Debt ceiling discussions inch forward
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As the August 2nd deadline for raising the debt ceiling looms, Congress continues to ratchet up the rhetoric. Frustratingly, most lawmakers agree that the limit needs to be raised, but what it should be coupled with has emerged as the major sticking point to a deal. If the U.S. doesn’t raise the debt ceiling by the deadline, the federal government will be legally unable to borrow any more money to cover its financial obligations. This poses a significant threat to the stability of the nation’s economy and our already fragile recovery.
However, not reforming the nation’s spending habits also puts the long-term health of the economy in the balance. Any increase in the debt ceiling should be paired with a substantive, actionable plan to put government spending on a sustainable path.
The debt ceiling debate has set the stage for some significant votes in Capitol Hill this week. The Washington Post explains:
A bipartisan effort in the Senate to allow President Obama to raise the federal debt ceiling in exchange for about $1.5 trillion in spending cuts over 10 years gained momentum Sunday, as leaders agreed they would have to act in the next two weeks to avert a potential default by the U.S. government.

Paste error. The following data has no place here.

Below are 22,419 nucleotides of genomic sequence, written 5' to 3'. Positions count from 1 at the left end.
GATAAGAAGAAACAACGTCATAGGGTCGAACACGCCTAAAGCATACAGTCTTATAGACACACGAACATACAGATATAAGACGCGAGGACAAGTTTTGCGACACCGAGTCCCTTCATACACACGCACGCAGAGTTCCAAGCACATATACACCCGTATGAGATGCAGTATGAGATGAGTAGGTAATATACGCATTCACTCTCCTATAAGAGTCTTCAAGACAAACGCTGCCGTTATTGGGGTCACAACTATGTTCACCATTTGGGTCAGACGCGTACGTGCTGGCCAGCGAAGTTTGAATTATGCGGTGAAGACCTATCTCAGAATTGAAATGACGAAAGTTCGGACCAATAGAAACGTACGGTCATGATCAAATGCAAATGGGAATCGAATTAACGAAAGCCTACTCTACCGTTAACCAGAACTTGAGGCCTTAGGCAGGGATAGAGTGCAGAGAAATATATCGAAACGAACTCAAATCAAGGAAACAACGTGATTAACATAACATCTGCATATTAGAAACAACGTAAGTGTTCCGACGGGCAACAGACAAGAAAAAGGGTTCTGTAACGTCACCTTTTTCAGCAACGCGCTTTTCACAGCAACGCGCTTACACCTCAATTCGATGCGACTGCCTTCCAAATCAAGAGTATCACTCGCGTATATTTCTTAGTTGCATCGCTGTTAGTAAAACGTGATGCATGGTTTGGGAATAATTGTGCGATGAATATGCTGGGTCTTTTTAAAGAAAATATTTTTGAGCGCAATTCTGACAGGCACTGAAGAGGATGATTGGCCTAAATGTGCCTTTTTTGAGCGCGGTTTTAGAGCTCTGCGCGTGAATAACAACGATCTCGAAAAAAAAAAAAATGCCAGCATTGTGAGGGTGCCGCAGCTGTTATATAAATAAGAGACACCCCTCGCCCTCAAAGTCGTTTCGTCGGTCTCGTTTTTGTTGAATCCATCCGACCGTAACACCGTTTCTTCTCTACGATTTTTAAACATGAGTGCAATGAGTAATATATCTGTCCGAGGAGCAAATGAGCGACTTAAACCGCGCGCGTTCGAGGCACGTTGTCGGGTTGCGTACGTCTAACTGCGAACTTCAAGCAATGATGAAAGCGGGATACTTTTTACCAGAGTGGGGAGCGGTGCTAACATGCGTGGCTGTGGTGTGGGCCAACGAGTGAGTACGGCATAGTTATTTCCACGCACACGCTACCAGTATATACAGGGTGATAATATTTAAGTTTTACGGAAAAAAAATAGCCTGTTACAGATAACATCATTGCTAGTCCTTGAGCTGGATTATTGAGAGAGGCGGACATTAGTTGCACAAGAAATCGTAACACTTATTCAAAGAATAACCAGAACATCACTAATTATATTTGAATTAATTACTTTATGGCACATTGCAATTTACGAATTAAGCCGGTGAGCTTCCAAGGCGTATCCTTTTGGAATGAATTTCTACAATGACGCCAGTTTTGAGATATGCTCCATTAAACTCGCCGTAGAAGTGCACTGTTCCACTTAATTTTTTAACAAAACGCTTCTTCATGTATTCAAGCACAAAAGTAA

Republican leaders will first push forward in the House and the Senate with a constitutional amendment to balance the federal budget. The measure is virtually certain to fail in the Senate, which will then take up the debt limit proposal by midweek.
If that clears the Senate, the House is expected to revise the measure, adding a proposal to reduce the deficit by $1.5 trillion over 10 years — savings that will come through cuts to domestic programs but not new tax revenue. The plan would also create a new congressional panel that would, by the end of the year, seek to come up with a way of reducing the deficit potentially by trillions more through cuts in entitlements and other new tax revenue.
It’s unclear whether the measure will be able to pass a vote in the House.
Meanwhile, Moody’s Investors Service, which has recently warned about a U.S. credit rating downgrade, floated a novel idea. Moody’s suggested the debt limit should simply be abolished. Established as a way to control borrowing, Moody’s notes that it has wholly failed to do so.
The United States should do away with the debt ceiling altogether to bring greater certainty to investors in U.S. Treasury bonds, Moody’s suggested Monday.
Rather than continuing to use the debt ceiling in an effort to keep U.S. borrowing down, the government should look toward Chile, Moody’s suggested. There, “the level of deficits is constrained by a ‘fiscal rule,’ which means the rise in debt is constrained though not technically limited.” Chile is considered to be Latin America’s most fiscally sound country.
And, the report noted, it’s not like the debt ceiling has been effective in keeping U.S. debt down: Congress has in the past raised it often and has not linked it to spending levels.